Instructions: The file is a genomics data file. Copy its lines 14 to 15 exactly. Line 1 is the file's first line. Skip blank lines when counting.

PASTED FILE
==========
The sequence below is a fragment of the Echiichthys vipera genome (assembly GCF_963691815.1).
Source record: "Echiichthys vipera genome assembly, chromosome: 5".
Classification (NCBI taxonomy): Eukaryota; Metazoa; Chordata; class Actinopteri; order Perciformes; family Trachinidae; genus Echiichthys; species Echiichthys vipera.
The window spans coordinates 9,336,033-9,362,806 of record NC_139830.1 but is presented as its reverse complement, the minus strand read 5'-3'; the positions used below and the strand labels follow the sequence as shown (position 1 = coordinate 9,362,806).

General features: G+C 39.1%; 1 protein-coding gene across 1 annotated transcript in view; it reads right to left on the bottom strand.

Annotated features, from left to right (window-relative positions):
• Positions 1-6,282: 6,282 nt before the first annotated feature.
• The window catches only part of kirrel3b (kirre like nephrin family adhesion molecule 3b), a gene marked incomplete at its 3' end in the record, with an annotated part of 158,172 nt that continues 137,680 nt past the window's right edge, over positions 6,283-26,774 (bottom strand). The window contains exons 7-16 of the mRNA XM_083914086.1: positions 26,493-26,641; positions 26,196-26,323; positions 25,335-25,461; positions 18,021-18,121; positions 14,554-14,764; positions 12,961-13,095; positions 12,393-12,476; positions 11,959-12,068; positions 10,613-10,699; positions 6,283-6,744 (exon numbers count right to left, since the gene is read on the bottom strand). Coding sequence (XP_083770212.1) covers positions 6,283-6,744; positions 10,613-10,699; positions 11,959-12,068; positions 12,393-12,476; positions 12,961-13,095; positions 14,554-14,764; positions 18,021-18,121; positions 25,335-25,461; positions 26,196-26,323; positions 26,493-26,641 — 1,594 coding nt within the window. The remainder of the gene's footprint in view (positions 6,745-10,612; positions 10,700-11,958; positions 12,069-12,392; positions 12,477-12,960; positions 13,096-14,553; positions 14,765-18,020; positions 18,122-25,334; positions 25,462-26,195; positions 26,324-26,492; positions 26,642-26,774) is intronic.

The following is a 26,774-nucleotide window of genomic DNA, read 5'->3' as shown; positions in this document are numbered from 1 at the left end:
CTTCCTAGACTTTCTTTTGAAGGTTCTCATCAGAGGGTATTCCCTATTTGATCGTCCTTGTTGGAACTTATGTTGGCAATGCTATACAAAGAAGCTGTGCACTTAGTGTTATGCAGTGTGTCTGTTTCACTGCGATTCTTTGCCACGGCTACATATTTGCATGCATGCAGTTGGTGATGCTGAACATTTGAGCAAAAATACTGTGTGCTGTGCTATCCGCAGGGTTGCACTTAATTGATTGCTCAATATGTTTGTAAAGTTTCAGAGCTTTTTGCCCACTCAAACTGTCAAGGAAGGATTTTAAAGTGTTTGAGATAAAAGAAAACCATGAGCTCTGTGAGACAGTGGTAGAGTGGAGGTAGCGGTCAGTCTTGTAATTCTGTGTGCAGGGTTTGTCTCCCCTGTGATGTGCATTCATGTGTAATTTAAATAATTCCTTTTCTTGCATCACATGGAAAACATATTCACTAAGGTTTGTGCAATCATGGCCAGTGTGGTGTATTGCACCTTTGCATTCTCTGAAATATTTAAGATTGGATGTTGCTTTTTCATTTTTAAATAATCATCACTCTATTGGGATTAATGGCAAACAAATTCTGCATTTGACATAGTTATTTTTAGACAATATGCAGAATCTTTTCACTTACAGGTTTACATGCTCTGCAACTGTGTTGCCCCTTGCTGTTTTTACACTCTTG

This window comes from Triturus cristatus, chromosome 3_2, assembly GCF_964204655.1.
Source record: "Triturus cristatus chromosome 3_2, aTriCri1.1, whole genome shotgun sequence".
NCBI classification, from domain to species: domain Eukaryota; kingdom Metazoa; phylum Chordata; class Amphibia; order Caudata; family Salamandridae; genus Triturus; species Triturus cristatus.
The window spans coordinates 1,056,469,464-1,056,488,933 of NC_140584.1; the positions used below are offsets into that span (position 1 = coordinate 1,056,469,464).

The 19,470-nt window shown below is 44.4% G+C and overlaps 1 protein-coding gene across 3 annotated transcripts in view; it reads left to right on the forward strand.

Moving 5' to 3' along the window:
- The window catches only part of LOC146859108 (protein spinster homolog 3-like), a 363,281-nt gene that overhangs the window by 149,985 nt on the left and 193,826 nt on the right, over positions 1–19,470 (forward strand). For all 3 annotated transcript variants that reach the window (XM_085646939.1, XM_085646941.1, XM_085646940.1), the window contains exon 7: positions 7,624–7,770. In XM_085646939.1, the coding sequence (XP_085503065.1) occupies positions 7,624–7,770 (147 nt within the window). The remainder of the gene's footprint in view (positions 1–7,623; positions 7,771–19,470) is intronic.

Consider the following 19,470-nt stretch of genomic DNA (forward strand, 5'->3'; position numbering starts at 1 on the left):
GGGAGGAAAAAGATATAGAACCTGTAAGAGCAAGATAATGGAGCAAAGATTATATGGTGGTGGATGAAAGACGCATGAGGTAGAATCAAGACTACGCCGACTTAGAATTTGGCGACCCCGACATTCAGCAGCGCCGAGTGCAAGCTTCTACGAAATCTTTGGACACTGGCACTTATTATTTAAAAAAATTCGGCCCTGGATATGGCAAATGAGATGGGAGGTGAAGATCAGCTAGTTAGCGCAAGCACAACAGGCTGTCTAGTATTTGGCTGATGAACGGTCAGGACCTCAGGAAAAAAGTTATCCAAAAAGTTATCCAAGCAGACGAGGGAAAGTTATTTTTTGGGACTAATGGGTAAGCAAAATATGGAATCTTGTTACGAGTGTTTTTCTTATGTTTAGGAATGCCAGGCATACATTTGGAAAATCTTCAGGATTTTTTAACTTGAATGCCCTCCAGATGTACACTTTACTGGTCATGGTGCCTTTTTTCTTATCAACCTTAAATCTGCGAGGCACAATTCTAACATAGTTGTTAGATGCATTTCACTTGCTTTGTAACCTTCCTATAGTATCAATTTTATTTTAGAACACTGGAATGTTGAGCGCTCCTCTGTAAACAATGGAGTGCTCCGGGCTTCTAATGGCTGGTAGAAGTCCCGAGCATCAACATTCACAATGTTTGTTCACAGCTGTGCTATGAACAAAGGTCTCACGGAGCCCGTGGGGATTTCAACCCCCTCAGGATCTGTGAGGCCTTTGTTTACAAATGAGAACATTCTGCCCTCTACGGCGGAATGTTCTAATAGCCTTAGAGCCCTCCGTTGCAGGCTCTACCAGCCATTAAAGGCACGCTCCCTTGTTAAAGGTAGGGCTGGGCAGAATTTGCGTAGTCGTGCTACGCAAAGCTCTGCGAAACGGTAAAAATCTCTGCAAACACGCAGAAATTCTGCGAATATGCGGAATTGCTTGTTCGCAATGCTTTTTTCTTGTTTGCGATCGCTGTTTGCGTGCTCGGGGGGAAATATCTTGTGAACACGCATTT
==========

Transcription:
The window spans coordinates 1,056,469,464-1,056,488,933 of NC_140584.1; the positions used below are offsets into that span (position 1 = coordinate 1,056,469,464).

The 19,470-nt window shown below is 44.4% G+C and overlaps 1 protein-coding gene across 3 annotated transcripts in view; it reads left to right on the forward strand.